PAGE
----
A couple of weeks ago, I was enjoying a pleasant day at the California Science Center with my family, taking a break for lunch, when one of my four year old twins asked me, "Mamma, where did you buy me?"
A tad surprised by the question, since they are around pregnant women fairly often and know that babies reside in their mothers for several months prior to birth, I answered, "I didn't buy you; I made you."
"Oh, you made me?"
"But, *how* did you make me?"
"Let's talk more about it at home."
We were sitting right next to a table where there was a mom with her two year old and newborn, and I wasn't sure how appreciative she'd be of me sharing life's lessons that close by.
I have a feeling my daughter had imagined I had purchased tiny versions of each of them to insert into my belly and carry around for a few months before popping them right back out.
Naturally, when I got home I searched for ways to tell a preschooler that would be honest, direct, not overly informative in a manner that might potentially scare her, and open to questions. I ordered a book that has yet to arrive (Mommy Laid an Egg by Babette Cole), and then sat both of the girls down a day or two later to ask if they still wanted to know the answer to their question.
I told them that they were getting to be big kids, so they could learn about babies, but it's up to mommies and daddies to teach their kids, so they should keep the lesson off the preschool playground. (See an approximation of what I told them under "read more" after the writercize directions.) Of course they wanted to know. One drifted away after a couple of seconds while the other listened intently and repeated key words. After I was done talking, I asked if she had any questions, and she said "yes."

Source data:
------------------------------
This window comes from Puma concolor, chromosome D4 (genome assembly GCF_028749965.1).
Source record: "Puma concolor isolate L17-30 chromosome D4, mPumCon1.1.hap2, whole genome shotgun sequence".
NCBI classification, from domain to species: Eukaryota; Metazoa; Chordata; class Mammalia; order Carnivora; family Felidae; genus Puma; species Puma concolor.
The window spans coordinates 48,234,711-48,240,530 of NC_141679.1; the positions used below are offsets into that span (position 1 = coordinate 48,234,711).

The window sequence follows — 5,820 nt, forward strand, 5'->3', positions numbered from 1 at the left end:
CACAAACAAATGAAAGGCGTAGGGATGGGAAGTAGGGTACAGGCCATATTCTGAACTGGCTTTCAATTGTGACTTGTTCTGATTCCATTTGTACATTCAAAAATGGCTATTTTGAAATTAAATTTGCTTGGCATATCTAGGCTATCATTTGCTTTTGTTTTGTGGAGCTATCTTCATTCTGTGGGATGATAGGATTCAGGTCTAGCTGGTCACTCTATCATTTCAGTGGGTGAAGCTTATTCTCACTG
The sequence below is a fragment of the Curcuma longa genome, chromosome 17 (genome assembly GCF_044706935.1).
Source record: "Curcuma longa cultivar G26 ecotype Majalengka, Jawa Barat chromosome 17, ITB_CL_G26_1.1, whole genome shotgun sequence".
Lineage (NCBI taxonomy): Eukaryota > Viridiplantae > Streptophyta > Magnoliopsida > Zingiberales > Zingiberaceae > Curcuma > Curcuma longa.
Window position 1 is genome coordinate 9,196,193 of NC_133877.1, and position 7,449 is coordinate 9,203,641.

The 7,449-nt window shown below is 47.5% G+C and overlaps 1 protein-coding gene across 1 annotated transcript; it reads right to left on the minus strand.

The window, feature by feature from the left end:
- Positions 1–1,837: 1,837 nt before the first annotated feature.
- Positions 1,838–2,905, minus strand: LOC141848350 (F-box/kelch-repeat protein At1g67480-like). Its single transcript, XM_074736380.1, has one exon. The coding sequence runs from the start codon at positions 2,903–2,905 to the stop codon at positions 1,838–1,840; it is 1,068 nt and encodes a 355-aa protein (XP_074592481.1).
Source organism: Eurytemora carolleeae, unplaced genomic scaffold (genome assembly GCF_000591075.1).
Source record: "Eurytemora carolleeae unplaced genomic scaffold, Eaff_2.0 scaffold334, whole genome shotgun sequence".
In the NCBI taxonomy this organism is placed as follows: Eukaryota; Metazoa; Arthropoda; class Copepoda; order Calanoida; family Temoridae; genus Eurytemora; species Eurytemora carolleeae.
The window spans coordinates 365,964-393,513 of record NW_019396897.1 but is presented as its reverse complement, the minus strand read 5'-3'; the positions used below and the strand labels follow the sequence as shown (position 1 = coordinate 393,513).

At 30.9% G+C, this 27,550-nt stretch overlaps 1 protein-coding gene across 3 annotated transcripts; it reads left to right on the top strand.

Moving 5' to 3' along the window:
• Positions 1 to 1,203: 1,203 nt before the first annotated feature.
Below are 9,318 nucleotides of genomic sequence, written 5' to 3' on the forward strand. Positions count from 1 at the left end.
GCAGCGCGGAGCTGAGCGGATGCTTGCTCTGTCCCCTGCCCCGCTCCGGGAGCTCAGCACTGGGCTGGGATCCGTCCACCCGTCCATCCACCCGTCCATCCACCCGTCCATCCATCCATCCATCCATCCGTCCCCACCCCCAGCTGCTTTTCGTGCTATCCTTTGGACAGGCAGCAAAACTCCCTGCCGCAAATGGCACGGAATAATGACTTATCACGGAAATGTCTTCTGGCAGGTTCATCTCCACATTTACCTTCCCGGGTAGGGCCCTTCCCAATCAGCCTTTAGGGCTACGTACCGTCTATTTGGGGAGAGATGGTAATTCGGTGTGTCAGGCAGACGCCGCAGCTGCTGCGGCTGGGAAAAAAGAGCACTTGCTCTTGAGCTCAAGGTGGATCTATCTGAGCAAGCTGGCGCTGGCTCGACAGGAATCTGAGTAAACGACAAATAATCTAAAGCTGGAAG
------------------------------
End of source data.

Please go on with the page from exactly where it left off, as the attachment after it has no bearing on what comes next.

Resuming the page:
"Ok, what is it?"
"Did I wear a dress and shoes when I was born or was I naked in your belly?"
"You were naked."
"But then after I was born you put diapers and a dress on me?"
That was it (for now) - she ran off to play with her sister.
writercize: Pick a complicated subject for a preschooler (divorce, pregnancy, death) and break it down to an appropriate level for the audience.
I realize "appropriate" is a subjective word here. Just share what works for you! My example may seem too informative for some, but it falls within my personal goals in teaching them body awareness from the start.
Click "read more" for writercizer sample response about the birds and the bees, and the night you were conceived ...writercizer sample response:
When two people are grown-ups and they love each other very much, sometimes they talk about wanting to have children and share their life and love with new people in a family. When they decide that they are big enough and responsible enough to be mommies and daddies, they use their bodies like a puzzle. Daddies have a part that sticks out called a penis and they carry seeds. Mommies have a part that goes in called a vagina and they carry eggs. When they make the puzzle, the seed and the egg meet in Mommy and like magic they become one to make a baby. Then the mommy has to eat good food and visit the doctor and care for the baby inside her belly for nine months until it is big enough to be born.